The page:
For this study we have selected PAX9 prior to the other candidate genes. Up to date, more than thirty PAX9 mutations have been found and all of these mutation were differentiated into two subsets29. The first subset, in-frame mutations, includes missense mutations and in-frame insertions or deletions. The second subset, truncating mutations, includes nonsense mutations, out-of-frame insertions or deletions, initiation codon mutations and deletion of the entire gene. Now, we focused on functional studies of the mutant PAX9 to explain the oligodontia phenotype. The study of Mensah indicated that the 219 insG PAX9 mutant could not function properly because it stayed in the cytoplasm, while the wild-type PAX9 was trans located to the nucleus23. Cytoplasmic localization was not found in eight other tooth agenesis causing Pax9 mutations in the study of Wang et al30.

CONCLUSION

The sequencing of the PAX9 gene showed a homozygous missense substitution in exon 3 (c. 718G>C; p.Ala240Pro) in the affected individuals of the family. Due to this mutation the maxillary lateral incisors along with maxillary third molars were congenitally absent.

CONFLICT OF INTEREST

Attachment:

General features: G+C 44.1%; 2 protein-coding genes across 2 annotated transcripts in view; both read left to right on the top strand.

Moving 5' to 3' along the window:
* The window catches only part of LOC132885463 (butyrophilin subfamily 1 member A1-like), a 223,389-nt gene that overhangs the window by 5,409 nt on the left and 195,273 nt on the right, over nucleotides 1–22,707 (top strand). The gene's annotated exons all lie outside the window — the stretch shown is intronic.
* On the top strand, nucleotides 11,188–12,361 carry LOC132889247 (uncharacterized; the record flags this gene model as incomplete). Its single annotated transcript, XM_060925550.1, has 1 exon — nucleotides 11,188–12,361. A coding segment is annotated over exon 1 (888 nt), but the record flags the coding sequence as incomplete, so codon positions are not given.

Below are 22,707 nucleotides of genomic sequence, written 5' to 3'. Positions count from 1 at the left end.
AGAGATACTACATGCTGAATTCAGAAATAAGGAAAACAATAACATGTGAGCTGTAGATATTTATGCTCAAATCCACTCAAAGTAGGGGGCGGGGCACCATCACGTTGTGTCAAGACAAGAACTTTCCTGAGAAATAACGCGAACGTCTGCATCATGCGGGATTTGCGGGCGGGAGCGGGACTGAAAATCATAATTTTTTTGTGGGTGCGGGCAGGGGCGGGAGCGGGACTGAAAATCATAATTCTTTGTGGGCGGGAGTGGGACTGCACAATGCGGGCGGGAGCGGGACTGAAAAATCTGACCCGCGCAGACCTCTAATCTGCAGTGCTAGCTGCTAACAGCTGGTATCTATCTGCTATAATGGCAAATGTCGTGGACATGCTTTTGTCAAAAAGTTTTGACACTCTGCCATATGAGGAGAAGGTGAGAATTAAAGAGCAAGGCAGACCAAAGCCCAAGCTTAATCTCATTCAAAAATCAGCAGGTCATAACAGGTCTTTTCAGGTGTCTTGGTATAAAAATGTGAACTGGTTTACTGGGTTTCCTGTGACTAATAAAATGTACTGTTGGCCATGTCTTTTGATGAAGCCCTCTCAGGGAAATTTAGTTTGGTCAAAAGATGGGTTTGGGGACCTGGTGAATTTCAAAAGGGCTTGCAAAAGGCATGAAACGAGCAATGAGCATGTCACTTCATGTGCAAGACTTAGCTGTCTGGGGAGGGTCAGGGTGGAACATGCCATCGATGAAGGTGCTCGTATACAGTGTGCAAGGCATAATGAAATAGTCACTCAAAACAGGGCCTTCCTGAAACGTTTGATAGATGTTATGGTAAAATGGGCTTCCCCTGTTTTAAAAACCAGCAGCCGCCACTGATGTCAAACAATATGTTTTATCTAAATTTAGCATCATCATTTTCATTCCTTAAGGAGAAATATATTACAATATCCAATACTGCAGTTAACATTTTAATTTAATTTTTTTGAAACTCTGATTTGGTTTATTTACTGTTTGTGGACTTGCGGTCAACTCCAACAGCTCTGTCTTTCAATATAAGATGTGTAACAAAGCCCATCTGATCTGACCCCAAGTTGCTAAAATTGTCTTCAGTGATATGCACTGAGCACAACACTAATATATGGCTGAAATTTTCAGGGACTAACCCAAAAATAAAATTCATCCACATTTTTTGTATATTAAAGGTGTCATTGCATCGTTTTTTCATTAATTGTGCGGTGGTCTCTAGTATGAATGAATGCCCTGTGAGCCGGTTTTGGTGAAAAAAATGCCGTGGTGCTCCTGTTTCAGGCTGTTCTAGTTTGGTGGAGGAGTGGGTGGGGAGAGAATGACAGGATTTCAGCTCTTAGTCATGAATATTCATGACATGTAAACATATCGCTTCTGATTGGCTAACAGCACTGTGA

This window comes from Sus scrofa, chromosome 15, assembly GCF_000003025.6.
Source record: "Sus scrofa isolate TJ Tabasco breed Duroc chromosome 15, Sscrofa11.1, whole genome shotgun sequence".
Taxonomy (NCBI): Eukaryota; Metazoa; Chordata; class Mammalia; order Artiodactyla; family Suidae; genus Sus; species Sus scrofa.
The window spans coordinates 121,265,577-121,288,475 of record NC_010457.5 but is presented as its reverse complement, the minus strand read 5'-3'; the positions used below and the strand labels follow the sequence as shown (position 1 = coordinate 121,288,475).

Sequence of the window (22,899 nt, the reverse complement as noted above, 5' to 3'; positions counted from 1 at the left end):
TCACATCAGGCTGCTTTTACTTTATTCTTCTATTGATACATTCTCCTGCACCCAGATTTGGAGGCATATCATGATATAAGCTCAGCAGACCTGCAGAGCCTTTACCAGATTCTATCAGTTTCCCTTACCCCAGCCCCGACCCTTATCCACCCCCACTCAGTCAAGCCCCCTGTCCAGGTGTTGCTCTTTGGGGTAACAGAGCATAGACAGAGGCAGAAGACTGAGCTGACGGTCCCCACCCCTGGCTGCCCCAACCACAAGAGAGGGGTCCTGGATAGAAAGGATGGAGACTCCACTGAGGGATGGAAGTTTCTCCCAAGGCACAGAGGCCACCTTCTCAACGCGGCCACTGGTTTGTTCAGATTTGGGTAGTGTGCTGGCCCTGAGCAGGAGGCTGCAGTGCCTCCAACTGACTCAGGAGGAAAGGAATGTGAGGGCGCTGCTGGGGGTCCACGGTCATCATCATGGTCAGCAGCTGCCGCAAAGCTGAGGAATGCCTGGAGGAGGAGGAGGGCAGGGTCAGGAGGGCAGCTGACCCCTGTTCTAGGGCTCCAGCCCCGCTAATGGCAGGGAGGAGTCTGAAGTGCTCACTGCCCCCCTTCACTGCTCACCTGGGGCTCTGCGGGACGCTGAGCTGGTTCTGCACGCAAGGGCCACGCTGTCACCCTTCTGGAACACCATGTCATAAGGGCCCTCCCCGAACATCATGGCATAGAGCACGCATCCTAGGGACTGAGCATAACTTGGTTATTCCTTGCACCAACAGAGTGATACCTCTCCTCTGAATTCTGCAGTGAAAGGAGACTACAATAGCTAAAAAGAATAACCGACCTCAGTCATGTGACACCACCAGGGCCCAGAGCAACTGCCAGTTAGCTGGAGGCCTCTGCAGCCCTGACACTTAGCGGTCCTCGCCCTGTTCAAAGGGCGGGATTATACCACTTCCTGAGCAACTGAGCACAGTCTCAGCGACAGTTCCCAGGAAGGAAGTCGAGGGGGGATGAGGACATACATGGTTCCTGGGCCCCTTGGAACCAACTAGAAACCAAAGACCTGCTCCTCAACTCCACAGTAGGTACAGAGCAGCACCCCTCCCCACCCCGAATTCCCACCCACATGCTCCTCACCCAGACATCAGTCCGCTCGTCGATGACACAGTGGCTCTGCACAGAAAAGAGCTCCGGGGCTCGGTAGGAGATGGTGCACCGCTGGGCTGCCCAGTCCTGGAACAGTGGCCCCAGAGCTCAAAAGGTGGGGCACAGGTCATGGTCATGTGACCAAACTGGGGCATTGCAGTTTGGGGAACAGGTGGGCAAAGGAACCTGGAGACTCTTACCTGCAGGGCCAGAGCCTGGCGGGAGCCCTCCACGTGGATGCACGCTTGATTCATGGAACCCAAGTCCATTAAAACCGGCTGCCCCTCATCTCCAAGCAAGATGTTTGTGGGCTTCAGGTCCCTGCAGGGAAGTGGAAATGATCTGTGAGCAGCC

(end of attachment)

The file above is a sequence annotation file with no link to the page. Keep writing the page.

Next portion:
This study has no conflict of interest to be declared by any author.

REFERENCES

1. Laing E, Cunningham SJ, Jones S, Moles D, Gill D. Psychosocial impact of hypodontia in children. Am J Orthod Dentofacial Orthop 2010; 137(1): 35-41.

2. Mostowska A, Biedziak B, Jagodzinski PP. Novel MSX1 mutation in a family with autosomal-dominant hypodontia of second premolars and third molars. Arch Oral Biol 2012; 57(6): 790-5.

3. Arte S, Pirinen S. Hypodontia. Orphanet encyclopedia 2004:1-7.

4. Xuan K, Jin F, Liu YL, Yuan LT, Wen LY, Yang FS, et al. Identification of a novel missense mutation of MSX1 gene in Chinese family with autosomal-dominant oligodontia. Arch Oral Biol 2008; 53(8): 773-9.

5. Han D, Gong Y, Wu H, Zhang X, Yan M, Wang X, et al. Novel EDA mutation resulting in X-linked non-syndromic hypodontia and the pattern of EDA-associated isolated tooth agenesis. Eur J Med Genet 2008; 51(6): 536-46.

6. Vastardis H. The genetics of human tooth agenesis: new discoveries for understanding dental anomalies. Am J Orthod Dentofacial Orthop 2000;117(6): 650-6.

7. Arte S, Nieminen P, Apajalahti S, Haavikko K, Thesleff I, Pirinen S. Characteristics of incisor-premolar hypodontia in families. J Dent Res 2001; 80(5): 1445-50.

8. Abdalla EM, Mostowska A, Jagodzinski PP, Dwidar K, Ismail SR. A novel WNT10A mutation causes non-syndromic hypodontia in an Egyptian family. Arch Oral Biol 2014; 59(7): 722-8.